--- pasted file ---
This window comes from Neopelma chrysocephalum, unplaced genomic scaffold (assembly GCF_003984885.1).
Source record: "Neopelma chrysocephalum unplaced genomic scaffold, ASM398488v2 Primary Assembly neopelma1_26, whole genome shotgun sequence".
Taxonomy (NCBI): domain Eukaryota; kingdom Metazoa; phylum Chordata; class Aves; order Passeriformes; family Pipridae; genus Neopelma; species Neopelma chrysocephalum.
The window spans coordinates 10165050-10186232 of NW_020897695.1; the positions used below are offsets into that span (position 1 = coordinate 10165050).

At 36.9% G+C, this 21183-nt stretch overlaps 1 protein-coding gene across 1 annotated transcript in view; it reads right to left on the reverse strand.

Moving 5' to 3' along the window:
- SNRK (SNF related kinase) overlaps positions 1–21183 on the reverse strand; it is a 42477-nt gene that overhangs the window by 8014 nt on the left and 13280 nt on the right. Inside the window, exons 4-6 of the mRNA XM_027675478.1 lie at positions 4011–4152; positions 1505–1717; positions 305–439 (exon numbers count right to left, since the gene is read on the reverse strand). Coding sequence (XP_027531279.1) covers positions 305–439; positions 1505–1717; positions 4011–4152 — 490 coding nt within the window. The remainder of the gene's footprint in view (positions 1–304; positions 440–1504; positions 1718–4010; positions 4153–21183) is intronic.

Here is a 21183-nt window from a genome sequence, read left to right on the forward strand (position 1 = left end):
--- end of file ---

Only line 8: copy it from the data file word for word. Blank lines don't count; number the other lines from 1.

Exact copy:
Here is a 21183-nt window from a genome sequence, read left to right on the forward strand (position 1 = left end):